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Label:
  Concord Records - http://www.concordrecords.com/
Serial:
  SACD-1001-6
Title:
  Art Blakey & The Jazz Messengers: Keystone 3
Description:
  "Keystone 3"

Art Blakey
Donald Brown (piano)
Charles Fambrough (bass)
Branford Marsalis (alto saxophone)
Wynton Marsalis (trumpet)
Bill Pierce (tenor saxophone)
Track listing:
  1. In Walked Bud
2. In A Sentimental Mood
3. Fuller Love
4. Waterfalls
5. A La Mode
Genre:
  Jazz
Content:
  Stereo/Multichannel
Media:
  Hybrid
Recording type:
 
Recording info:
 

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Related titles: 3


 
Reviews: 3

Review by Oakland November 23, 2006 (8 of 9 found this review helpful)
Performance:   Sonics:    
I have had Art Blakey and the Jazz Messengers “Keystone 3” for a couple of years, but only in the last 6 months or so have I been giving it beaucoup spins.

To be sure, there is a serious dearth of high quality, well recorded, hirez jazz. Well, this disc can help fill an important gap in a hi-rez collection. This may very well be my favorite SACD jazz disc (next to “Blues in Orbit”) and it is a keeper regardless of format. Art Blakey had these then "Young Lions" (Donald Brown, piano, Charles Fambrough, bass, Branford Marsalis, alto, Wynton Marsalis, trumpet, Bill Pierce, tenor, and, of course, Blakey on drums) well honed. But all the while the improvising is brilliantly creatively and unrestrained.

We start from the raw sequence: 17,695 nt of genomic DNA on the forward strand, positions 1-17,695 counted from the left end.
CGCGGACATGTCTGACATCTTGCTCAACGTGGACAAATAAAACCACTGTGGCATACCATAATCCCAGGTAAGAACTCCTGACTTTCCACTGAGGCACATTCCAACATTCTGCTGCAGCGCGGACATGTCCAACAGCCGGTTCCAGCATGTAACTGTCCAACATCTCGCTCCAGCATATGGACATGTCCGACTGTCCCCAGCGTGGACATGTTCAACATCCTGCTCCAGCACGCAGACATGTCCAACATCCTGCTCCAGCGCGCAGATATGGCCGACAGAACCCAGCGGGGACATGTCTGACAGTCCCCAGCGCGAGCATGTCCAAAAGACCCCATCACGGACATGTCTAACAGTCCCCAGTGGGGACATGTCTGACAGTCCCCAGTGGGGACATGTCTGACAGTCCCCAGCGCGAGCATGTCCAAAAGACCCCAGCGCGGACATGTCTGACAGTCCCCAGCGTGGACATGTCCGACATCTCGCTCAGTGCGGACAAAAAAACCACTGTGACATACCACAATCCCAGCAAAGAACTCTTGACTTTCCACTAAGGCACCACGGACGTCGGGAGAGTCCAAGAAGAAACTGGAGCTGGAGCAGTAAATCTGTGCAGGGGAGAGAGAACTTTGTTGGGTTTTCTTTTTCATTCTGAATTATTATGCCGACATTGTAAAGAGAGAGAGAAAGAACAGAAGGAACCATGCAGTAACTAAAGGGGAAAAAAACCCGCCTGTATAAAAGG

From Thelonious Monks’ “In Walked Bud” to the final track “A La Mode”, I have found it almost impossible to walk away from this disc mid play. In Ellington’s “In A Sentimental Mood” tenor Bill Pierce is the bomb. And beginning with the third track “ Fuller Love”, to the last track Messengers go into a proverbial toe tappin’ jam session. Them cats is kickin', as expressed in the vernacular.

The multi-channel layer was a complete surprise bonus for me, as I bought this disc a good 18 months before I had multi-channel capability and did not even know that layer was there. The multi-channel mix is superb, completely debunking (again) that multi-channel cannot immeasurably add to the authenticity of the recorded jazz experience. In fact, a couple of weeks ago I “slipped in” "Keysone3" while listening with a friend of mine who is a certified jazz hound as I have ever known (the Keystone in San Francisco was one of his jazz dens). He had no experience with multi-channel outside of the movie house. I was specifically watching to see if he was at all "distracted" by the multi-channel presentation. He was not in the least. He just accepted it as the best "stereo" he had experienced. In spite of the reality that all 5 speakers are working hard, in "Keystone 3" the only real give away that this is multi-channel is the applause from the audience, that clearly comes from all around. But by the time that occurred my friend was comfortably ensconced/transported in the music, having already determined that he was at a near live jazz venue. So, the applause from all around was practically *expected*, not a surprise.